Brooklyn Blue Feather Elementary School, (BBF) and Astoria Blue Feather Early Learning Center, (ABF ELC) have long been among the crowning achievements in AHRC New York City’s history, but what does the name, “Blue Feather” mean, and how did these names come to be?

Some History

BBF was one of the very first schools in the city, and perhaps the nation, to exclusively educate and support children with intellectual and developmental disabilities. Today the school is located in Gerritsen Beach and provides a wide variety of supports for its students. Closely mirroring the founding of its parent organization, BBF was founded by concerned parents and relatives looking for a way to best serve their children with disabilities.

The Work of the Blue Feather Auxiliary

The school was founded by Minna Rosenfeld and Minna Bober,” says Irene Sacks, a longtime President of the fundraising organization Blue Feather Auxiliary. “Each of them had a young family member with disabilities. They were sitting and talking about creating a school in one of their gardens. At that moment a bird flew by and a single blue feather fell on to one of their laps.

It appears that AHRC NYC’s involvement in the school was spurred on by a letter from The White House. Exactly a month prior to President John F. Kennedy‘s assassination, Minna Rosenfeld had written to the president recommending a book about people with disabilities by author, Julia Molloy. Although President Kennedy, (known for his championing of disability rights and for having a sister, Rosemary, with I/DD,) died before he could personally respond, an Executive Office staffer thanked Ms. Rosenfeld for her letter and suggested contacting Dr. William Frankel, then AHRC NYC’s Executive Director, for further guidance.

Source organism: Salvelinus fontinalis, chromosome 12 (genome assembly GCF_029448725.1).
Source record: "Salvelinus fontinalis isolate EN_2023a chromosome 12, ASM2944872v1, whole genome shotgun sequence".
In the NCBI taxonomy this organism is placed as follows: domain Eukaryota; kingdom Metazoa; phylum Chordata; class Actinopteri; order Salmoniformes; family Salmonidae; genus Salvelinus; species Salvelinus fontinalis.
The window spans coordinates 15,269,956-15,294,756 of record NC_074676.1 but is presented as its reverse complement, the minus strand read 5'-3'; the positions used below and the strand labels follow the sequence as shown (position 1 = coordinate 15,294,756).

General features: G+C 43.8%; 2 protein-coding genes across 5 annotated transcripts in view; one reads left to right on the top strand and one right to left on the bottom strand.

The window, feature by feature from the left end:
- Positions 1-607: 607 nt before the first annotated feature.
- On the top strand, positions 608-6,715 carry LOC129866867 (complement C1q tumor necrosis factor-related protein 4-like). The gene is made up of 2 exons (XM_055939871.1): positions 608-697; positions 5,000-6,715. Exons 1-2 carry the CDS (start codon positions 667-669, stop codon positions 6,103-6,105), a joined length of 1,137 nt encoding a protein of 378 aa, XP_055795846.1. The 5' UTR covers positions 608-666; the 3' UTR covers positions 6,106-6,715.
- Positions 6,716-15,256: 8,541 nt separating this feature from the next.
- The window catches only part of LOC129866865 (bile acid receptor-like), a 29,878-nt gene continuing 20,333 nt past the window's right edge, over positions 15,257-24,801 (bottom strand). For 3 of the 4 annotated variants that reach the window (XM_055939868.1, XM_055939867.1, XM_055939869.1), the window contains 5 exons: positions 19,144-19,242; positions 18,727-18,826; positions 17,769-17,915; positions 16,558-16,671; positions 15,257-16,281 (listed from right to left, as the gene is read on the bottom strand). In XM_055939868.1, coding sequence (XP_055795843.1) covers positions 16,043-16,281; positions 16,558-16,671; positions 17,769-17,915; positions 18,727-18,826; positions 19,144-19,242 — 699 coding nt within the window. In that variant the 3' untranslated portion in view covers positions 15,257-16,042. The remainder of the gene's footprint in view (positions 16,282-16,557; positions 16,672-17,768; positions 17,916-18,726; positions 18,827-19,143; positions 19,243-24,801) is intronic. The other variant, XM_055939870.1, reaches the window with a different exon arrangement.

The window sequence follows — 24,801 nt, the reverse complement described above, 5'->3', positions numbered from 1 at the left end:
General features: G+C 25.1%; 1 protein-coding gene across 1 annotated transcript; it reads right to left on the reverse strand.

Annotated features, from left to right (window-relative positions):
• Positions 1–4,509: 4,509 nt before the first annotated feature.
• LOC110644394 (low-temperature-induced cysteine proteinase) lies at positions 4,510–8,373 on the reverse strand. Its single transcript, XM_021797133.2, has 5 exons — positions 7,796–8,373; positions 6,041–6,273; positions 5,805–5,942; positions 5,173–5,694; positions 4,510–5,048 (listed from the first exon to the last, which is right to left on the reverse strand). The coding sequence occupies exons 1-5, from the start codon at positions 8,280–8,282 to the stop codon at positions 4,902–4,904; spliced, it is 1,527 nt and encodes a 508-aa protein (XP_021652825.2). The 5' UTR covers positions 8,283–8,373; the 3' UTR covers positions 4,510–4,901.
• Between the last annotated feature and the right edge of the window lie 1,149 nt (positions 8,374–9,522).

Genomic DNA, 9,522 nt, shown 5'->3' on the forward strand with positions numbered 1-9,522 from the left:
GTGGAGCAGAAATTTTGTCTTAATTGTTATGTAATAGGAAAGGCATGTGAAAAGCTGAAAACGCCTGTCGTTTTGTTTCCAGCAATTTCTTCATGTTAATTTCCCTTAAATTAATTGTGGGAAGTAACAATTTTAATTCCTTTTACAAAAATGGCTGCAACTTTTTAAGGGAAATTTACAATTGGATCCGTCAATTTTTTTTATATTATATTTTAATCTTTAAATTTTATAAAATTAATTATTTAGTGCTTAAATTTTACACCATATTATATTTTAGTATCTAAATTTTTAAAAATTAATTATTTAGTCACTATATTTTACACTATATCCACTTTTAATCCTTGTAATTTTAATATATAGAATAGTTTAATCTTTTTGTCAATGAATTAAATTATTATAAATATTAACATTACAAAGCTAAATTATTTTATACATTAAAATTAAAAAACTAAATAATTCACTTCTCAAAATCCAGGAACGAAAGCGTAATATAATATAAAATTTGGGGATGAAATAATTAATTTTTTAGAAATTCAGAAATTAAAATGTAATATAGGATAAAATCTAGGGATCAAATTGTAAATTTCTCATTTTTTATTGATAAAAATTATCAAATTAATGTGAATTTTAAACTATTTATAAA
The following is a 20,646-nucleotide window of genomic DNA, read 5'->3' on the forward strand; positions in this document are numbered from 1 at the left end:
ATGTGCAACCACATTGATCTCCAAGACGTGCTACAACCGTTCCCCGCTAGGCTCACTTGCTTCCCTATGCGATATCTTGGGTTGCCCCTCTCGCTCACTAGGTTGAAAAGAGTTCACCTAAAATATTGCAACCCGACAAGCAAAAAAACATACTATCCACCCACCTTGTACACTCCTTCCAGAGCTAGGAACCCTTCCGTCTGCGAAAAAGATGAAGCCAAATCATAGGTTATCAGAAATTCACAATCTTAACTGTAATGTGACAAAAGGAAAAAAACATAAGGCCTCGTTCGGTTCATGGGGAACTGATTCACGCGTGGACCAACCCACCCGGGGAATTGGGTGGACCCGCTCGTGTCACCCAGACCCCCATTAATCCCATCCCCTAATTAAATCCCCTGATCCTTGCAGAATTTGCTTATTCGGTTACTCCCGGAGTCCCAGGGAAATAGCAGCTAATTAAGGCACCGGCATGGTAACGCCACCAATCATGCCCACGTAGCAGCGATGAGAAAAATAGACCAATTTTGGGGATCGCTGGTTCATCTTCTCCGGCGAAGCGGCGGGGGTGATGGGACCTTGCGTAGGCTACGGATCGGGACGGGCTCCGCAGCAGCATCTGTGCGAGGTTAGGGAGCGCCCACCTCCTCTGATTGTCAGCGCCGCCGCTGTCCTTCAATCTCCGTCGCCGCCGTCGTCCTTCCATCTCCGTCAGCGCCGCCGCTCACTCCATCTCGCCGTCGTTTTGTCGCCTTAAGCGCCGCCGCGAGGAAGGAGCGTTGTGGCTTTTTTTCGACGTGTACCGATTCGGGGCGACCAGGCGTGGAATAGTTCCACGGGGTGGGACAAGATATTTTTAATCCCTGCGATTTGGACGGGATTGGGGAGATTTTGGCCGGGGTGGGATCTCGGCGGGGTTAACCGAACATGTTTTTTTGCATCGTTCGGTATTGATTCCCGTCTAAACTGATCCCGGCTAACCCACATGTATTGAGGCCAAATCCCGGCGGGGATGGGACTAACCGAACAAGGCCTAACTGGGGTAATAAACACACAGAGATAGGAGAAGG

The First Blue Feather School

With AHRC NYC’s full-fledged support a school called the Brooklyn Pre-School Training Center, located at 5816 Farragut Road, was created. The Blue Feather Auxiliary would hold concerts, luncheons, raffles, and much more to raise funds, which were then donated to AHRC NYC to keep the school operational.

Ms. Sacks became president of the Auxiliary in the 1970s and a wonderful opportunity arose. Jacob Javits, then a U.S. Senator for New York, gifted two acres of federal surplus land at the old Sheepshead Bay Reserve Training Center and the Manhattan Beach Hospital, which was officially transferred over on October 16, 1972. Plans were drawn up to build a permanent school on the site, but according to Ms. Sacks resources were grossly inadequate.

There was no access to running water or electricity,” says Irene. “It was ultimately a gift for nothing. We simply couldn’t build anything. I think a nursing home or something like that took it over.

Changes of Location

BBF eventually moved to a location on Court Street in Carroll Gardens and remained in operation until June 2008, when the school was moved to its current Gerritsen Beach location. The Auxiliary remained in effect until 2002, when its final total of $63,726 was donated to AHRC NYC. Ms. Sacks credited the “wonderful treasurer,” Faye Hellman for keeping the organization’s financial records in check.

Ms. Sacks, now 90 years old, is still a Brooklyn resident and has had the opportunity to visit BBF’s current space.

It’s a wonderful school-I’m so proud of it!” she said. Despite not having children with disabilities of her own, Ms. Sacks was devoted for decades to getting BBF to its current state. “I don’t know what made me want to get involved. I have two wonderful children of my own and I just wanted to help these other beautiful children.